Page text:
‘Establishment’ is defined in Article 2(h) of Regulation No 1346/2000 as ‘any place of operations where the debtor carries out a non-transitory economic activity with human means and goods’. Per Interedil, the fact that that definition links the pursuit of an economic activity to the presence of human resources shows that a minimum level of organisation and a degree of stability are required. It follows that, conversely, the presence alone of goods in isolation or bank accounts does not, in principle, satisfy the requirements for classification as an ‘establishment’. On the other hand, the definition does not refer to the place of the registered office of a debtor company or to the legal status of the place in which the operations in question are carried out.The Member State where the company has its registered office clearly is not excluded from the definition: otherwise local interests would be denied the opportunity of seeking protection, which would exist in other Member States where an establishment is present.
As for the second issue, the Regulation draws a clear distinction between territorial proceedings opened prior to the opening of main proceedings, and secondary proceedings. It is only in relation to territorial proceedings that the right to request the opening of proceedings is limited by the Regulation to creditors who have their domicile, habitual residence or registered office within the Member State in which the relevant establishment is situated, or whose claims arise from the operation of that establishment (at 48, with reference to Zaza Retail). Any other conclusion would amount to indirect discrimination on the grounds of nationality, since non-residents are in the majority of cases foreigners (at 49).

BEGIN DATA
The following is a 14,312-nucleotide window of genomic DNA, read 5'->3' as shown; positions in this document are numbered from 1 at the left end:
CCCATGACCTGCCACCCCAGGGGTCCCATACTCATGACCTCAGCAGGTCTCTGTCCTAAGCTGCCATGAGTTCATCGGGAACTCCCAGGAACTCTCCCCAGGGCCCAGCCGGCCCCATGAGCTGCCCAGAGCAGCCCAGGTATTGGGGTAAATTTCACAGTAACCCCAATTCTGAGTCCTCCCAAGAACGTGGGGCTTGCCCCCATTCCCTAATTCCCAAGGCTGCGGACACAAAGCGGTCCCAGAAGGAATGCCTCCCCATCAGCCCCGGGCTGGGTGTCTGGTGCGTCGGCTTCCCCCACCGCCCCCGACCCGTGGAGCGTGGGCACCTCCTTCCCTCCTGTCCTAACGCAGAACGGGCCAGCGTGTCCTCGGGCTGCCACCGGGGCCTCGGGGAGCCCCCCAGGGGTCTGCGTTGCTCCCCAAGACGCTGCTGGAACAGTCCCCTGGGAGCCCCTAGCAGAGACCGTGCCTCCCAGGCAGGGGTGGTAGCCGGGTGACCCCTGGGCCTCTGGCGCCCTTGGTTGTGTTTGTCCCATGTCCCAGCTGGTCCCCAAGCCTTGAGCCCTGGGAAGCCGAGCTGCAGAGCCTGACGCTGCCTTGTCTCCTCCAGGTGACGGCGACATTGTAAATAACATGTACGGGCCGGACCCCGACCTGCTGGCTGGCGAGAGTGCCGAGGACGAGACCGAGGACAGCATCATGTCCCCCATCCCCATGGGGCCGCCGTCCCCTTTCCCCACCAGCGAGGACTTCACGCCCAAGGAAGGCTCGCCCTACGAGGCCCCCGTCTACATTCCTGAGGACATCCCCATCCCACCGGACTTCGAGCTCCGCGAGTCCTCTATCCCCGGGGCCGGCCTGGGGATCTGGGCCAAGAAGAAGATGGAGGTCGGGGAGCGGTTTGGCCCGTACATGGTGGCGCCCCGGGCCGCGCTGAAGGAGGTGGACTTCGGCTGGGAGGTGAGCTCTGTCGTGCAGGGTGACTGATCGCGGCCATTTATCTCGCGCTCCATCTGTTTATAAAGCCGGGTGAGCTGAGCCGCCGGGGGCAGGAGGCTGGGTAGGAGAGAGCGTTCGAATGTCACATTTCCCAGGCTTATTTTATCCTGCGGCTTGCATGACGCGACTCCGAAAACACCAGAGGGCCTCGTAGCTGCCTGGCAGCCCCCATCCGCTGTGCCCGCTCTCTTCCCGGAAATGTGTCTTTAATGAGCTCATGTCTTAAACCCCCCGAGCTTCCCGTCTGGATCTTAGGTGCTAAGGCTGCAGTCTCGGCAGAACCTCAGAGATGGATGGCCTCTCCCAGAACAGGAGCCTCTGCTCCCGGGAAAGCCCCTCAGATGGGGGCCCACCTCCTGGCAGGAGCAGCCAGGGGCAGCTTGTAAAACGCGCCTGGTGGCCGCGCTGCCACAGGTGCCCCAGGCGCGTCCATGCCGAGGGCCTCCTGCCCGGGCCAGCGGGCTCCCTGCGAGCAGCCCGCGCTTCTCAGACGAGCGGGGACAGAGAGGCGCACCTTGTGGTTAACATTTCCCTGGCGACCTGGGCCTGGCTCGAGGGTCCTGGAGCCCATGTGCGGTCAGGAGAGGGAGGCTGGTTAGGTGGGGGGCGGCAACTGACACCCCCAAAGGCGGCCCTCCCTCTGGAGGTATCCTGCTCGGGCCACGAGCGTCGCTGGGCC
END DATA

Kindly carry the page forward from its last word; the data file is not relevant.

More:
Finally, with respect to issue 3, the Regulation grants broad discretion, with regard to the opening of secondary proceedings, to the court before which an action seeking the opening of secondary proceedings has been bought. Article 28 of the Regulation determines in principle as the law applicable to secondary proceedings, that of the Member State within the territory of which those secondary proceedings are opened. Whether opening of the proceeding is ‘appropriate’ has to be determined by that applicable law. EU law does have an impact on that assessment, though (at 64 ff): in deciding appropriateness, Member States must not discriminate on the basis of place of residence or registered office; the Regulation’s motifs for allowing secondary proceedings must be respected (in the main: protection of local interests, given that universal proceedings may be preferred however do often lead to practical difficulties); and finally the principle of sincere co-operation implies that the court assessing the secondary proceedings, must have regard to the objectives of the main proceedings.
All in all therefore very much a common sense judgment, with the final instruction to the courts being quite relevant: secondary proceedings must not operate as isolated incidents and they have to take some lead from the main proceedings.